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liquor law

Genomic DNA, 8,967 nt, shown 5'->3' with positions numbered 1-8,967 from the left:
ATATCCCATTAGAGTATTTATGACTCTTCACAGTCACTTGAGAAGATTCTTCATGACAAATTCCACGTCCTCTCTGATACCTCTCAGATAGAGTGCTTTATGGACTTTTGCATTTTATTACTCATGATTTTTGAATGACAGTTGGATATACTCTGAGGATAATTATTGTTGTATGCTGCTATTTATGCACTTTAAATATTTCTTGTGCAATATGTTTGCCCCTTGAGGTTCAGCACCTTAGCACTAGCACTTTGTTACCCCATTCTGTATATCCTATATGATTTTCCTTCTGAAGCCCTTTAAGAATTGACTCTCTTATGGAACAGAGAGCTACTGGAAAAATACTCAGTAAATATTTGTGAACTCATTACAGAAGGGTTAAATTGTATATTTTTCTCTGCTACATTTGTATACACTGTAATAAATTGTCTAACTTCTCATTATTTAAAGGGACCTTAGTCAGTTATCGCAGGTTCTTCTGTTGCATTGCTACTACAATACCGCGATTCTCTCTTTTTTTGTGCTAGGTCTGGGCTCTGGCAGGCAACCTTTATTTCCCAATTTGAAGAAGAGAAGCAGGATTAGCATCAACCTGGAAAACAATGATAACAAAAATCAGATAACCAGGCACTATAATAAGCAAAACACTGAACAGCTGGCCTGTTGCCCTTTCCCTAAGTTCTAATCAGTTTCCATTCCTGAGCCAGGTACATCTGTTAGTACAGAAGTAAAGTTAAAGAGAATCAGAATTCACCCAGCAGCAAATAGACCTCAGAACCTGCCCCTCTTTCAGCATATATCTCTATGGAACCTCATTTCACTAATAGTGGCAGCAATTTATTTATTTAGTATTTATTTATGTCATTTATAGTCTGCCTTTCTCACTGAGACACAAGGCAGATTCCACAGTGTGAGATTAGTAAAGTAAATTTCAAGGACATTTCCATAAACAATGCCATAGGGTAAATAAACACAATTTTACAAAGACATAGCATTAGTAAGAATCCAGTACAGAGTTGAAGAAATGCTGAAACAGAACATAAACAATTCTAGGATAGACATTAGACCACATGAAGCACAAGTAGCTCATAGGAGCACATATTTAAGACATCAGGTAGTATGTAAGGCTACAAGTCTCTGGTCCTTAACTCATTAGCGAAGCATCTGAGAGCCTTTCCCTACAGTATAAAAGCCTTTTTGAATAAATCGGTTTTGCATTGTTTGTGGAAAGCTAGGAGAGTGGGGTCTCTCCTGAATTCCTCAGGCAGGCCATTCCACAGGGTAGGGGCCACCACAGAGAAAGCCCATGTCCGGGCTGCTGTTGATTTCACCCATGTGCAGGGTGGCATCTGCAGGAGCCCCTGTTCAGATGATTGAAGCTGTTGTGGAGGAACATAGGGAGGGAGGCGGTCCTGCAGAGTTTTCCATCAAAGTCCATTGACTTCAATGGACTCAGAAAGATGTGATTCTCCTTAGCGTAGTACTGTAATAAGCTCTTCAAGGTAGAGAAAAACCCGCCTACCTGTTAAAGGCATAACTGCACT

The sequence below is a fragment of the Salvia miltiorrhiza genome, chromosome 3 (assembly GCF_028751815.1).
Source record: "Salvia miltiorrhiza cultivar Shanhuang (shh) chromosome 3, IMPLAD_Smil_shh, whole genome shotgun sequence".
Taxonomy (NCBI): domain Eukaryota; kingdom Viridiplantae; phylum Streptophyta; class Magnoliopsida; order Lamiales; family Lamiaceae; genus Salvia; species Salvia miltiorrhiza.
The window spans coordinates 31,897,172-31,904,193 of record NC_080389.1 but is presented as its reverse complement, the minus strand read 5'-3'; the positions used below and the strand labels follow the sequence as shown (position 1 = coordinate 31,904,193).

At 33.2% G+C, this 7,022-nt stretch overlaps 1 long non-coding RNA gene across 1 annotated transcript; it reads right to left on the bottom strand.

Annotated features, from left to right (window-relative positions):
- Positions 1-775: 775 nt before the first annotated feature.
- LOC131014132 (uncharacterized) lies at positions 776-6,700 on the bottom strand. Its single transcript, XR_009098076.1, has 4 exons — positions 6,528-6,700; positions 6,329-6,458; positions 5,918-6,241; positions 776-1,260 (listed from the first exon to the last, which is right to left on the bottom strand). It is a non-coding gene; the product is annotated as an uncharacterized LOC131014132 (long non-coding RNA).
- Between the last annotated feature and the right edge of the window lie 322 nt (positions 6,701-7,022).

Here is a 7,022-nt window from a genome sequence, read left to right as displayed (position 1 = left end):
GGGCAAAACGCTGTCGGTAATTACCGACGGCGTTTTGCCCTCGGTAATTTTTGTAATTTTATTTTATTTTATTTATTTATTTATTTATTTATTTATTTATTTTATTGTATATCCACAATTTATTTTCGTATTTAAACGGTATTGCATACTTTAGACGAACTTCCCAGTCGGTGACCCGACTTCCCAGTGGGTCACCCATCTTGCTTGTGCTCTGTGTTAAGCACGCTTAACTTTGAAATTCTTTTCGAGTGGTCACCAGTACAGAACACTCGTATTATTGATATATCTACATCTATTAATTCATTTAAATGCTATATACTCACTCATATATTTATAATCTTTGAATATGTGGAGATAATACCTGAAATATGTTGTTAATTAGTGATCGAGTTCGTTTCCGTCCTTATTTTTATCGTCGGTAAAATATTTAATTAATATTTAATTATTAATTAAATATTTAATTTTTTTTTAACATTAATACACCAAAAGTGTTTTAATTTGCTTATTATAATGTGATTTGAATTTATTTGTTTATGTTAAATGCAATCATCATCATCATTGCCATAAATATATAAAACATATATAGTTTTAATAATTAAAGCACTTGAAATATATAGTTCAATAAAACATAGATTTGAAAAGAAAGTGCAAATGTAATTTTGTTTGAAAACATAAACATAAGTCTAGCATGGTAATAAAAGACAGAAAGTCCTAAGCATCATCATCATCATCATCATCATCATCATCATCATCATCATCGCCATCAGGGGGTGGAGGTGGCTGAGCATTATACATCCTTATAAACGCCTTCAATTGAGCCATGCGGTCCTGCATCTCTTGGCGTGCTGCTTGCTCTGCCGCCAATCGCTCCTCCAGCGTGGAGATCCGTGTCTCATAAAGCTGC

Changes are brewing for B.C. liquor laws By Oona Woods A task force is reviewing B.C. liquor laws but it may take a United Nations force to bring about agreement. B.C.’s attorney general Ujjal Dosanjh announced last month that the government is seeking to cut red tape and streamline liquor laws in a fast track review in order to help out high growth industries like tourism and hospitality. Jo Surich has been appointed to lead the review, which is expected to be completed at the end of January. The revised proposals, based on consensus, are scheduled to go before cabinet on Feb. 28, 1999. Whereas Ontario only has one form of liquor licence and Alberta has just two, B.C. has 10. At this stage no one is clear on what exactly will change but some onlookers are hoping that the simplification will serve the public as well as service industry outlets. Geoffrey Howes, the vice president of government affairs for the B.C. Restaurant and Foodservice Association, has been spearheading a campaign for a number of years to have the liquor regulations relaxed. Why? "The reason is because of liquor laws and the complex licensing system. There are 10 different kinds of licence. This system from the 1950s just doesn’t work anymore. It’s a bad model, a poor foundation and now it is being built upon. If you add to it you’ll just make it worse. There are licences from A to J and now they are looking at a K licence. K for casino." As the system stands right now each different licensed establishment, such as a restaurant, bar or hotel, has a different type of licence with different rules and regulations attached. Howes says these restrictions are too strict. "The only licence that is unlimited is the hotel A licence. All of the rest have significant restrictions. The world doesn’t work like it did in the ’50s. You have places like Planet Hollywood, the Palladium or Mountain World that need 10 times more flexibility. "In the ’50s if you wanted entertainment and a drink you could go to a hotel. If you’re out for a romantic dinner with your boyfriend or girlfriend you’d go to a restaurant where there would be no entertainment. If you want to drink and party you’d go to a cabaret (which aren’t allowed anymore). The D licence would be your neighbourhood pub. There were specific designations for different bars. But the world has changed. There is much more cross-over now." Howes says the regulations that build up over each licence are creating all the red tape that the government is now looking to reduce. "If I was sitting in a restaurant having a meal and you came by but you’d already eaten, it would be illegal for you to join me for a glass of wine. You would have to agree to have a meal before you could have a glass of wine. And then you get into this ludicrous definition of what constitutes a meal. We have been arguing for 20 years to come up with a definition for what is a meal." Some people in the service industry feel that the relaxing of laws governing alcohol consumption without food in restaurants will create an overflow of bar-like establishments as restaurants morph into pubs. Whistler’s Ron Hosner, owner of Hoz’s in the Creekside which includes a cold beer and wine store as well as a pub and restaurant, but not a hotel, says he feels it could be seen as a social issue as well as a financial one. "I have concerns over the value of a pub licence. You will lose 50 per cent of the value of your licence overnight if they allow restaurants to become pubs. If there is a pub on every corner there is no value in owning a pub... You can get hung up on semantics. If the restaurant licence allows service without food it’s like a pub. But children aren’t allowed into a pub whereas they can be in a restaurant. There are social issues here." James Chase executive vice-president of the B.C. hoteliers association says he feels that on the whole the liquor laws are appropriate as they are. "In a broad context we don’t feel that there is a lot wrong with them. There are some minor technical issues and red tape but all issues considered there is a very good balance between control and social issues." Chase says that members of the hoteliers association have never brought any complaints forward with regard to existing liquor laws. "I feel that once the regulations are analysed it may come out that they’re okay," continues Chase. "Maybe we have the best liquor laws in North America." Howes responds to this attitude with the implication that this is because hotel licences are valuable as they are. "They have a unique licence and they don’t want it diluted because it is so hard to get," says Howes of hotels’ A licence. "The value of this special unique licence may go down... Every restaurant will not become a bar or a pub. Basically nothing much will change and the reason for that is that a lot of places are breaking the law anyway. The laws are out of step. All we want is entertainment allowed in restaurants and for customers to be able to go into a restaurant to have a drink. People should be allowed to go where they feel comfortable."

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